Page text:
Award recognition for Australian companies

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Melbourne-based PolyNovo (ASX:PNV) has been named Company of the Year’ while Perth medical device company, OncoRes Medical, has been named 'Emerging Company of the Year 'at the 2019 AusBiotech and Johnson & Johnson Innovation Industry Excellence Awards.

Announced at last week's AusBiotech 2019 national conference, the awards are designed to recognise innovative companies and individuals in Australia’s biotechnology, medical technology and healthcare sectors.

PolyNovo was recognised for the commercialisation of its NovoSorb BTM, which is a bio-resorbable dermal scaffold used in the regeneration of lost tissue through surgical excision, infections, trauma or burns.

CEO Paul Brennan said, ”We are honoured and humbled to win such a prestigious award. However, this is as much an award for CSIRO technology, the translational support of Professor John Greenwood at the Royal Adelaide Hospital, our chief scientist Dr Tim Moore and more recently the support of Dr Marcus Wagstaff of Royal Adelaide Hospital and all the surgeons who now champion the product. Bringing this product to the world is a team effort by all our staff in Australia, US and the UK.”

“On behalf of our staff and shareholders we thank AusBiotech and Johnson & Johnson Innovation for the award, but we know this is the beginning of our journey and the best is yet to come," said Chairman David Williams.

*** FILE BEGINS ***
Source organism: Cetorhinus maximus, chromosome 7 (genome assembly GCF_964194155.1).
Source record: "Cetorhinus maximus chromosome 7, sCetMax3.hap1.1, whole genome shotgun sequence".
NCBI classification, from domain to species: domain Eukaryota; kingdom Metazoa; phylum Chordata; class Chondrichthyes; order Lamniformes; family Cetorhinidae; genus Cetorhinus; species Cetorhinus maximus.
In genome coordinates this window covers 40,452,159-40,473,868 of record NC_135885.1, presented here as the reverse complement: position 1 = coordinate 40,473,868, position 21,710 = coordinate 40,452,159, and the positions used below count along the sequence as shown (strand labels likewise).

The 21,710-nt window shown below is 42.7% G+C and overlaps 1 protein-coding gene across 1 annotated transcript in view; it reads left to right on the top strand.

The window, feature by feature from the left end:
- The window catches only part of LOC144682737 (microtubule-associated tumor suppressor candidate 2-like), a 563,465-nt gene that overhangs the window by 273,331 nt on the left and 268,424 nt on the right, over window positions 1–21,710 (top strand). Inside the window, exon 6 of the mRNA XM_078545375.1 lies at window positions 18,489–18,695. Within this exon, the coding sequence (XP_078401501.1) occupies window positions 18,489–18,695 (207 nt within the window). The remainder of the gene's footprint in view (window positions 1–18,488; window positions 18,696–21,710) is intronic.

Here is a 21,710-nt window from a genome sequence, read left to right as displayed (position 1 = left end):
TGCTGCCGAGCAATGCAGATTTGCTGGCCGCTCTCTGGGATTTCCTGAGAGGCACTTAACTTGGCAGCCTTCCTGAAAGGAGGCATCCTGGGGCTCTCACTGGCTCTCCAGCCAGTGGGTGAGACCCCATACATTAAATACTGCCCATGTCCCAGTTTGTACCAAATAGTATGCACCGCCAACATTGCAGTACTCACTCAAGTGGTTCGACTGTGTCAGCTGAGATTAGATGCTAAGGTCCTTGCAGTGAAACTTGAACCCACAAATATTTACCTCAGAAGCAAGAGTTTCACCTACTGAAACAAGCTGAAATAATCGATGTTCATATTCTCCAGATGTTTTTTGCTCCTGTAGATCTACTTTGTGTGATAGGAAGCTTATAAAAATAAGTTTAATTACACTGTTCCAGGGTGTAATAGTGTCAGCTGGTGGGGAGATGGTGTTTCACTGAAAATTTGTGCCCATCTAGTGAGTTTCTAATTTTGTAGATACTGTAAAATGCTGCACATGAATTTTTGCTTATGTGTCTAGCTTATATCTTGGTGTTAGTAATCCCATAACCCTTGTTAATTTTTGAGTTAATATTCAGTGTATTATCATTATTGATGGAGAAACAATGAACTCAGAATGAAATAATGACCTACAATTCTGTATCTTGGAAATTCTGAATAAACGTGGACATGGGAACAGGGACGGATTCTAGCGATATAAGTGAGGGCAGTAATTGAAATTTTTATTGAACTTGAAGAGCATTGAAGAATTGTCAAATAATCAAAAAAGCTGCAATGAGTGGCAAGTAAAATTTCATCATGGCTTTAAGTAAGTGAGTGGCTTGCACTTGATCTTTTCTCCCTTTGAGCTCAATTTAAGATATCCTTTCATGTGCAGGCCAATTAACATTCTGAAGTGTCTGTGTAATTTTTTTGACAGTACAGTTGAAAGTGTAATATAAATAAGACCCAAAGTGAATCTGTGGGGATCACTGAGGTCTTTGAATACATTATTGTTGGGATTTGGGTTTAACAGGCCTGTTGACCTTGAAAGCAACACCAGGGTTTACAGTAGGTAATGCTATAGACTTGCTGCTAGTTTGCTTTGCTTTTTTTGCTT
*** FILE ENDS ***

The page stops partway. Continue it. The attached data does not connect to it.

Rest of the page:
OncoRes Medical, led by Dr Kath Giles, is a medical technology company that was founded in late 2016.

Based on technology from the University of Western Australia, the Harry Perkins Institute and a leading WA breast cancer surgeon, OncoRes Medical is developing a hand-held, real-time device to monitor the margin of tumours during breast conservation surgery.

“We’re thrilled to receive this recognition at an exciting time for the company,” said Kath Giles, OncoRes CEO and managing director. “In the diagnostic accuracy studies we have completed so far the results have been incredibly positive - with 95 percent accuracy in detecting cancerous tissue across a sample of 70 patients. Compared to similar studies and technologies, these are amazing results.”

The probe will help surgeons delineate cancerous tissue from healthy tissue during surgery, with the aim of cutting down the amount of follow-up surgery required by women with breast cancer – which currently occurs in 30 per cent of cases.

AusBiotech’s Chief Executive Officer, Lorraine Chiroiu, said, “The extraordinary achievements that these individuals and companies have contributed to the health of Australians, and to the growth of the sector is invaluable. The Awards act as a celebration of the innovation excellence happening across the country, and demonstrate what can be achieved when leadership, passion, technical expertise, and business acumen unite.”